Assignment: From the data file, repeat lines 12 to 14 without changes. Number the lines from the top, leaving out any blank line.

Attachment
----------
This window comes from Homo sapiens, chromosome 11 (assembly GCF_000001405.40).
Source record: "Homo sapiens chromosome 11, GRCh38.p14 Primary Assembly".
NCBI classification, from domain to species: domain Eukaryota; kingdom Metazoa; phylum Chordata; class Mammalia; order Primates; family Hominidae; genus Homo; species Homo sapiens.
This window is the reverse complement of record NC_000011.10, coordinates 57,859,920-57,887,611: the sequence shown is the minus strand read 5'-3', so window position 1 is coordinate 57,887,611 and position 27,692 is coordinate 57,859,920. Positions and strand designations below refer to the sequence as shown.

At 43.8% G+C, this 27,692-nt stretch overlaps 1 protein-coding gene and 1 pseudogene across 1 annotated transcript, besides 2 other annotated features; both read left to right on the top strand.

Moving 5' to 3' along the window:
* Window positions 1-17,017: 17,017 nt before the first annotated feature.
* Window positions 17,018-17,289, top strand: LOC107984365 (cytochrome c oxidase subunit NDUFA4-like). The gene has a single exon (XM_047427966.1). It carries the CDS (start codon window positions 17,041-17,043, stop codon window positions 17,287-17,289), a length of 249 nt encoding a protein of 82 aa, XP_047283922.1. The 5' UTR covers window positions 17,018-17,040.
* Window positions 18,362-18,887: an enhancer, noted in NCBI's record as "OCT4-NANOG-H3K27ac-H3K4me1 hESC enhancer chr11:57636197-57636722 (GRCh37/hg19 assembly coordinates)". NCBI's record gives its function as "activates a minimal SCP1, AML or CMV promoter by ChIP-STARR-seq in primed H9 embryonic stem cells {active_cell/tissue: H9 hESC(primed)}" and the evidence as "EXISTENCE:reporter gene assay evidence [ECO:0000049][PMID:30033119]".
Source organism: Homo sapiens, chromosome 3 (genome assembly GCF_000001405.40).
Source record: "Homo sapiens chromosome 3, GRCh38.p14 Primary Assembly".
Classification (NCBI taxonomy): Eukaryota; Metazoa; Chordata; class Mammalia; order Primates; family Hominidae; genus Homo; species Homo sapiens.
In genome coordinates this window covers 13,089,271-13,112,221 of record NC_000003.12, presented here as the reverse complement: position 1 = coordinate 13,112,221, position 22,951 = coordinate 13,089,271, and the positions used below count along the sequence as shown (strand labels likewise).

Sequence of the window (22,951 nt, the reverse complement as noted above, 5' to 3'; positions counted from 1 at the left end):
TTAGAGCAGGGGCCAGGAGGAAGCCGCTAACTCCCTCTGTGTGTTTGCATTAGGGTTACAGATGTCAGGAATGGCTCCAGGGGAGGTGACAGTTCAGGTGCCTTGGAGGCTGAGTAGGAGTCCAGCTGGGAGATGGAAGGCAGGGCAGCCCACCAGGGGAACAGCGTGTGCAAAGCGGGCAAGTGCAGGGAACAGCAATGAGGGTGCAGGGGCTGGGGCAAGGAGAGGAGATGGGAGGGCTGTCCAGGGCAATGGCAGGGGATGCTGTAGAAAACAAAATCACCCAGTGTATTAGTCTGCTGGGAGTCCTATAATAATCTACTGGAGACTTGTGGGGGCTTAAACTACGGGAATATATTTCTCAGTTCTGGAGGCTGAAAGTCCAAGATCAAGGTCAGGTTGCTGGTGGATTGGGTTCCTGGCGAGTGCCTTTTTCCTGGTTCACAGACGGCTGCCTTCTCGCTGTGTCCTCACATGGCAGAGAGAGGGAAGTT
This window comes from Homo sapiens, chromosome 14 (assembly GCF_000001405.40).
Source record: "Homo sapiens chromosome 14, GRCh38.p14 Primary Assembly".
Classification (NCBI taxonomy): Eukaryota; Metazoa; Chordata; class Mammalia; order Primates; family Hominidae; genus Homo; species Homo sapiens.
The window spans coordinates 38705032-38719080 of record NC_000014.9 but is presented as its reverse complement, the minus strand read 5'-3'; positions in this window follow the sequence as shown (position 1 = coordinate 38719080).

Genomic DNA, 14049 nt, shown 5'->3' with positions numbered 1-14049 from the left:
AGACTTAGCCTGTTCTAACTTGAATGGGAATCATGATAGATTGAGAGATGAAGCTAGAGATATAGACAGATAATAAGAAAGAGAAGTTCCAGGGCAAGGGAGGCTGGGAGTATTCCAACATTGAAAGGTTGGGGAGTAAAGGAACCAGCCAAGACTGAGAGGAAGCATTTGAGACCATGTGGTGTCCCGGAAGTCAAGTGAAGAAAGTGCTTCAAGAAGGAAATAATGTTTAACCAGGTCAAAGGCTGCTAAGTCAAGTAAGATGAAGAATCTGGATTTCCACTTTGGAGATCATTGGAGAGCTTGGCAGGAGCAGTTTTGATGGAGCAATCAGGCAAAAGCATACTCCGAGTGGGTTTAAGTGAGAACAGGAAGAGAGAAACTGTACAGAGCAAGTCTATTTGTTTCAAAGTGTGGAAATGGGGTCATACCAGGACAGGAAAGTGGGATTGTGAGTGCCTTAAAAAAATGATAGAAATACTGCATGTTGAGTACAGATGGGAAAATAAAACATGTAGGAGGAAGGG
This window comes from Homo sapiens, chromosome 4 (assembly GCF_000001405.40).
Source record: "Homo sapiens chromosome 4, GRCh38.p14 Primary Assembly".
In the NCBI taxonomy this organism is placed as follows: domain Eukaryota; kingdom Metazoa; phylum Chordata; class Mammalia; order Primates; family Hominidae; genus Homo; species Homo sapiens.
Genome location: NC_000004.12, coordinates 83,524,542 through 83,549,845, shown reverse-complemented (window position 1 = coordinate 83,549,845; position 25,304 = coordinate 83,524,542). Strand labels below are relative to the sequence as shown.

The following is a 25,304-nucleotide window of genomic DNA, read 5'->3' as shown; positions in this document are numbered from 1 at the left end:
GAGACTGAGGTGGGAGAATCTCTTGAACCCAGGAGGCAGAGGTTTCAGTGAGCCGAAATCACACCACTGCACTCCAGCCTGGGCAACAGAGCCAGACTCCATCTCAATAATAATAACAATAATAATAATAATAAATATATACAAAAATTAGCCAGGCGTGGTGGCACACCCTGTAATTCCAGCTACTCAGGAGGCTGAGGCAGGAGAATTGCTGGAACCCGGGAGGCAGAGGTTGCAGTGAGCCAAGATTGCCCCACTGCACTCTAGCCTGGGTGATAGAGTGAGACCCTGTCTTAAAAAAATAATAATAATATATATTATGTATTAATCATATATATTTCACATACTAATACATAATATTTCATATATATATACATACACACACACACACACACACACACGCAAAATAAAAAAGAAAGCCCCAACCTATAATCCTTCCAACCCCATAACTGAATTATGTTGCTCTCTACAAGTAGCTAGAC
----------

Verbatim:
Classification (NCBI taxonomy): Eukaryota; Metazoa; Chordata; class Mammalia; order Primates; family Hominidae; genus Homo; species Homo sapiens.
In genome coordinates this window covers 13,089,271-13,112,221 of record NC_000003.12, presented here as the reverse complement: position 1 = coordinate 13,112,221, position 22,951 = coordinate 13,089,271, and the positions used below count along the sequence as shown (strand labels likewise).

Sequence of the window (22,951 nt, the reverse complement as noted above, 5' to 3'; positions counted from 1 at the left end):